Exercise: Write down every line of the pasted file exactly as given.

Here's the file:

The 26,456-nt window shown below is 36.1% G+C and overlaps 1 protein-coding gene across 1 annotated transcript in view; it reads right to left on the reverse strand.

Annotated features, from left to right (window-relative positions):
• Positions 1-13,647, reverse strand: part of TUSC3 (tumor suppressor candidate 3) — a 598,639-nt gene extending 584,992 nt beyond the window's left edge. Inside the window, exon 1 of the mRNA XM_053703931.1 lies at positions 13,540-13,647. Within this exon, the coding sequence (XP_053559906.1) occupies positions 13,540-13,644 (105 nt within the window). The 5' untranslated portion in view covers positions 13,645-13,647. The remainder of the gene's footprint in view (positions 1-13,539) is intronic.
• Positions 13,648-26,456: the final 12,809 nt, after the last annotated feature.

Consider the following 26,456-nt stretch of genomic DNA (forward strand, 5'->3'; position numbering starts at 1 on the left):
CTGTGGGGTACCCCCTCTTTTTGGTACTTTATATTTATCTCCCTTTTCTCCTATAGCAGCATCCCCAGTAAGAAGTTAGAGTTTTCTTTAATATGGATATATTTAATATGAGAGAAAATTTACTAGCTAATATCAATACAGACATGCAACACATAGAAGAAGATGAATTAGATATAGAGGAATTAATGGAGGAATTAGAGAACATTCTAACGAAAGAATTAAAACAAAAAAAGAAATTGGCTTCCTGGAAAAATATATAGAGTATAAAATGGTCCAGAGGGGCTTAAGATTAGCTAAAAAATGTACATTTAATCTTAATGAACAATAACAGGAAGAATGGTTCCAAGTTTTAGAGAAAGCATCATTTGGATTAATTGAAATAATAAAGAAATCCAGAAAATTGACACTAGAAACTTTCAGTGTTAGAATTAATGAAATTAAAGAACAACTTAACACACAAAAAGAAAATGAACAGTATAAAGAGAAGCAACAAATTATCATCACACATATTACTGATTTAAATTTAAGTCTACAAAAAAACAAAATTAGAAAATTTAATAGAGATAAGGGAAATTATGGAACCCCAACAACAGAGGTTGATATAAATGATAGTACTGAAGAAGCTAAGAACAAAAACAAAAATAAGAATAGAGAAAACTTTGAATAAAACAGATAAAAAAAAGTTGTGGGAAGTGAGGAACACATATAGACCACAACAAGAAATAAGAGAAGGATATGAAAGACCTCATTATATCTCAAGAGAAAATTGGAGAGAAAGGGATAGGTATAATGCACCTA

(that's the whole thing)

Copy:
The 26,456-nt window shown below is 36.1% G+C and overlaps 1 protein-coding gene across 1 annotated transcript in view; it reads right to left on the reverse strand.

Annotated features, from left to right (window-relative positions):
• Positions 1-13,647, reverse strand: part of TUSC3 (tumor suppressor candidate 3) — a 598,639-nt gene extending 584,992 nt beyond the window's left edge. Inside the window, exon 1 of the mRNA XM_053703931.1 lies at positions 13,540-13,647. Within this exon, the coding sequence (XP_053559906.1) occupies positions 13,540-13,644 (105 nt within the window). The 5' untranslated portion in view covers positions 13,645-13,647. The remainder of the gene's footprint in view (positions 1-13,539) is intronic.
• Positions 13,648-26,456: the final 12,809 nt, after the last annotated feature.

Consider the following 26,456-nt stretch of genomic DNA (forward strand, 5'->3'; position numbering starts at 1 on the left):
CTGTGGGGTACCCCCTCTTTTTGGTACTTTATATTTATCTCCCTTTTCTCCTATAGCAGCATCCCCAGTAAGAAGTTAGAGTTTTCTTTAATATGGATATATTTAATATGAGAGAAAATTTACTAGCTAATATCAATACAGACATGCAACACATAGAAGAAGATGAATTAGATATAGAGGAATTAATGGAGGAATTAGAGAACATTCTAACGAAAGAATTAAAACAAAAAAAGAAATTGGCTTCCTGGAAAAATATATAGAGTATAAAATGGTCCAGAGGGGCTTAAGATTAGCTAAAAAATGTACATTTAATCTTAATGAACAATAACAGGAAGAATGGTTCCAAGTTTTAGAGAAAGCATCATTTGGATTAATTGAAATAATAAAGAAATCCAGAAAATTGACACTAGAAACTTTCAGTGTTAGAATTAATGAAATTAAAGAACAACTTAACACACAAAAAGAAAATGAACAGTATAAAGAGAAGCAACAAATTATCATCACACATATTACTGATTTAAATTTAAGTCTACAAAAAAACAAAATTAGAAAATTTAATAGAGATAAGGGAAATTATGGAACCCCAACAACAGAGGTTGATATAAATGATAGTACTGAAGAAGCTAAGAACAAAAACAAAAATAAGAATAGAGAAAACTTTGAATAAAACAGATAAAAAAAAGTTGTGGGAAGTGAGGAACACATATAGACCACAACAAGAAATAAGAGAAGGATATGAAAGACCTCATTATATCTCAAGAGAAAATTGGAGAGAAAGGGATAGGTATAATGCACCTA